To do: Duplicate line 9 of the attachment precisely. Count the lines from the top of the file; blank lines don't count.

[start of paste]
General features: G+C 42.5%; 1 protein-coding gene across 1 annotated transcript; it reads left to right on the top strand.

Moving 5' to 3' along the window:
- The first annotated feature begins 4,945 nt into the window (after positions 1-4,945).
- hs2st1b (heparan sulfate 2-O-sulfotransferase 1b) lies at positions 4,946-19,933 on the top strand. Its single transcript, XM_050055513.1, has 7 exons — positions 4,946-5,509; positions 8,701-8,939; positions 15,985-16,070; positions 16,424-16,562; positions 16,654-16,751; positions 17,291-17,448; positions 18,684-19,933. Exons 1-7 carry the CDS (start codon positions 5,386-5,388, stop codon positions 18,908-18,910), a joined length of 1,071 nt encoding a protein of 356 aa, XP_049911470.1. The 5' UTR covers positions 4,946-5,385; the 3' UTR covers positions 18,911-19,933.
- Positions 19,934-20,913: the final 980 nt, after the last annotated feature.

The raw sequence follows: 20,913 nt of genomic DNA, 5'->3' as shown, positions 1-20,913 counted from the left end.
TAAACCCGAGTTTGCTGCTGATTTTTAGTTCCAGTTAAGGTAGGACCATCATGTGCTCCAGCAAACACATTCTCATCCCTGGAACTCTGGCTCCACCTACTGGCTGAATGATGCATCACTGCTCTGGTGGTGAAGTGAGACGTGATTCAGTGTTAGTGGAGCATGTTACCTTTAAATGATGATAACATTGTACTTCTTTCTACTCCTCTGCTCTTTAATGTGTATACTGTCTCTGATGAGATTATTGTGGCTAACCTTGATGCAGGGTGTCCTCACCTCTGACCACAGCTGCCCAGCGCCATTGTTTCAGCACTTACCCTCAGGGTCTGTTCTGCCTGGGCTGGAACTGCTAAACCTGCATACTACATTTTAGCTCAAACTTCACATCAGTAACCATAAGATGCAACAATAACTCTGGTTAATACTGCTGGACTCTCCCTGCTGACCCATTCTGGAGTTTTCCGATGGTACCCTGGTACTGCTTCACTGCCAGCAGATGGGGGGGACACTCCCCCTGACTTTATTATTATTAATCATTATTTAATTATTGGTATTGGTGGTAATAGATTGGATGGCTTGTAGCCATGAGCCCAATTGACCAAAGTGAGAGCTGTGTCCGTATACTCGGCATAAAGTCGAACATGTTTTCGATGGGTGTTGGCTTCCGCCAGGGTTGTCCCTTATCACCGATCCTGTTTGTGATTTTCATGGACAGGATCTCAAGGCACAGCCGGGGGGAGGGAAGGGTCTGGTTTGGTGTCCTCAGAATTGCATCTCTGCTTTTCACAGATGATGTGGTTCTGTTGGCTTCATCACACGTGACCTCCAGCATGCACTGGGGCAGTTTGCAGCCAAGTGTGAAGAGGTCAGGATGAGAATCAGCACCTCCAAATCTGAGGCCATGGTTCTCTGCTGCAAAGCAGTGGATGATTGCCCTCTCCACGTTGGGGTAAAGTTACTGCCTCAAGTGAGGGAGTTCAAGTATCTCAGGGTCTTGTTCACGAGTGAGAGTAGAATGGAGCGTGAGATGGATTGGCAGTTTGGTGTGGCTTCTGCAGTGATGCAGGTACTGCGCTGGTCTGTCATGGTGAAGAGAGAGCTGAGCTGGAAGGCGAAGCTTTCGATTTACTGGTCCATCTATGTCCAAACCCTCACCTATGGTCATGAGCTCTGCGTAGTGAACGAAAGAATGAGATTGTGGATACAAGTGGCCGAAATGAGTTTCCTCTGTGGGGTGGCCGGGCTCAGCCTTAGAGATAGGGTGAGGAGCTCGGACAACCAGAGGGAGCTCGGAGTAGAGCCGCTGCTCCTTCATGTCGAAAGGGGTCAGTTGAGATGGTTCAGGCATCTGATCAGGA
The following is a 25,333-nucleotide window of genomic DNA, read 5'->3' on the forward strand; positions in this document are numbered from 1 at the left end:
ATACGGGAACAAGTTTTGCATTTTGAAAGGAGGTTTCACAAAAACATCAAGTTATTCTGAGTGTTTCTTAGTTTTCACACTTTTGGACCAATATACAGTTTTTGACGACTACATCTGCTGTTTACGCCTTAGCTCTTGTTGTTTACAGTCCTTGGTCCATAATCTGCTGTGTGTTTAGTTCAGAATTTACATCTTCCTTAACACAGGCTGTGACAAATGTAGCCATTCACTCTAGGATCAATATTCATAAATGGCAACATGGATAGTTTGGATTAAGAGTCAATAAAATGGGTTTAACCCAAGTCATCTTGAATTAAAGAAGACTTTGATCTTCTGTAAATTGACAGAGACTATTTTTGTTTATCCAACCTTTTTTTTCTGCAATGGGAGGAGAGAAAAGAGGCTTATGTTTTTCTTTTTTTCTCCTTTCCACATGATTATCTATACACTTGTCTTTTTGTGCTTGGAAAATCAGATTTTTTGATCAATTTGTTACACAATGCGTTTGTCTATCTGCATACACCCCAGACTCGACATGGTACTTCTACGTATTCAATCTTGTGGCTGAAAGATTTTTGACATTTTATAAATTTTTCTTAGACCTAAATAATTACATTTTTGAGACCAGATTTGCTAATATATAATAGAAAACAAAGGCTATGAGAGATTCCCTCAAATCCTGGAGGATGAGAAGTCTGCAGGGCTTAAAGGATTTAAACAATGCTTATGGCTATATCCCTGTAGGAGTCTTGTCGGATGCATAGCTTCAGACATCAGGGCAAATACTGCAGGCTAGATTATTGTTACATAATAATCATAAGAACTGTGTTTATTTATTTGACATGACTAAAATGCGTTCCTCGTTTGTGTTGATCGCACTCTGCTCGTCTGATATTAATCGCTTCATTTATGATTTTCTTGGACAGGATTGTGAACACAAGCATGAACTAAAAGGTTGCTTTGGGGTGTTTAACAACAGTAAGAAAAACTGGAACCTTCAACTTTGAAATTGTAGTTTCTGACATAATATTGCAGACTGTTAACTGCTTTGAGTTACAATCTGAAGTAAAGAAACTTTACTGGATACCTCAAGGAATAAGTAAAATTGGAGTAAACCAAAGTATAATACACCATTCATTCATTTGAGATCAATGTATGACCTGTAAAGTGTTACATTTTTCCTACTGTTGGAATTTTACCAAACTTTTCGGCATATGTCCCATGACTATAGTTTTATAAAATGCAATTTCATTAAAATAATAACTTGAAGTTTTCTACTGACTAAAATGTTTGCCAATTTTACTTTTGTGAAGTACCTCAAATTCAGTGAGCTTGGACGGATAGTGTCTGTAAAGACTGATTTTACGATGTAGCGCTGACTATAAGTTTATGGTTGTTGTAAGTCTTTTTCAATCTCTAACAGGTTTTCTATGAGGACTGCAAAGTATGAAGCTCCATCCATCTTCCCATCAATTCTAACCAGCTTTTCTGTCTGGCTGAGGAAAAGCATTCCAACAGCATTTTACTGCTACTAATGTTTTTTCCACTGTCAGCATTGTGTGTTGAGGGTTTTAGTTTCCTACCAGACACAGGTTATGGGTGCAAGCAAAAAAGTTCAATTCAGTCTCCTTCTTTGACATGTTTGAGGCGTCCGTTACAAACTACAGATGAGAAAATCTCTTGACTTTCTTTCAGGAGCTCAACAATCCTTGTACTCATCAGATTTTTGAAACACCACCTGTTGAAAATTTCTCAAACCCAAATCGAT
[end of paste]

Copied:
ATACGGGAACAAGTTTTGCATTTTGAAAGGAGGTTTCACAAAAACATCAAGTTATTCTGAGTGTTTCTTAGTTTTCACACTTTTGGACCAATATACAGTTTTTGACGACTACATCTGCTGTTTACGCCTTAGCTCTTGTTGTTTACAGTCCTTGGTCCATAATCTGCTGTGTGTTTAGTTCAGAATTTACATCTTCCTTAACACAGGCTGTGACAAATGTAGCCATTCACTCTAGGATCAATATTCATAAATGGCAACATGGATAGTTTGGATTAAGAGTCAATAAAATGGGTTTAACCCAAGTCATCTTGAATTAAAGAAGACTTTGATCTTCTGTAAATTGACAGAGACTATTTTTGTTTATCCAACCTTTTTTTTCTGCAATGGGAGGAGAGAAAAGAGGCTTATGTTTTTCTTTTTTTCTCCTTTCCACATGATTATCTATACACTTGTCTTTTTGTGCTTGGAAAATCAGATTTTTTGATCAATTTGTTACACAATGCGTTTGTCTATCTGCATACACCCCAGACTCGACATGGTACTTCTACGTATTCAATCTTGTGGCTGAAAGATTTTTGACATTTTATAAATTTTTCTTAGACCTAAATAATTACATTTTTGAGACCAGATTTGCTAATATATAATAGAAAACAAAGGCTATGAGAGATTCCCTCAAATCCTGGAGGATGAGAAGTCTGCAGGGCTTAAAGGATTTAAACAATGCTTATGGCTATATCCCTGTAGGAGTCTTGTCGGATGCATAGCTTCAGACATCAGGGCAAATACTGCAGGCTAGATTATTGTTACATAATAATCATAAGAACTGTGTTTATTTATTTGACATGACTAAAATGCGTTCCTCGTTTGTGTTGATCGCACTCTGCTCGTCTGATATTAATCGCTTCATTTATGATTTTCTTGGACAGGATTGTGAACACAAGCATGAACTAAAAGGTTGCTTTGGGGTGTTTAACAACAGTAAGAAAAACTGGAACCTTCAACTTTGAAATTGTAGTTTCTGACATAATATTGCAGACTGTTAACTGCTTTGAGTTACAATCTGAAGTAAAGAAACTTTACTGGATACCTCAAGGAATAAGTAAAATTGGAGTAAACCAAAGTATAATACACCATTCATTCATTTGAGATCAATGTATGACCTGTAAAGTGTTACATTTTTCCTACTGTTGGAATTTTACCAAACTTTTCGGCATATGTCCCATGACTATAGTTTTATAAAATGCAATTTCATTAAAATAATAACTTGAAGTTTTCTACTGACTAAAATGTTTGCCAATTTTACTTTTGTGAAGTACCTCAAATTCAGTGAGCTTGGACGGATAGTGTCTGTAAAGACTGATTTTACGATGTAGCGCTGACTATAAGTTTATGGTTGTTGTAAGTCTTTTTCAATCTCTAACAGGTTTTCTATGAGGACTGCAAAGTATGAAGCTCCATCCATCTTCCCATCAATTCTAACCAGCTTTTCTGTCTGGCTGAGGAAAAGCATTCCAACAGCATTTTACTGCTACTAATGTTTTTTCCACTGTCAGCATTGTGTGTTGAGGGTTTTAGTTTCCTACCAGACACAGGTTATGGGTGCAAGCAAAAAAGTTCAATTCAGTCTCCTTCTTTGACATGTTTGAGGCGTCCGTTACAAACTACAGATGAGAAAATCTCTTGACTTTCTTTCAGGAGCTCAACAATCCTTGTACTCATCAGATTTTTGAAACACCACCTGTTGAAAATTTCTCAAACCCAAATCGAT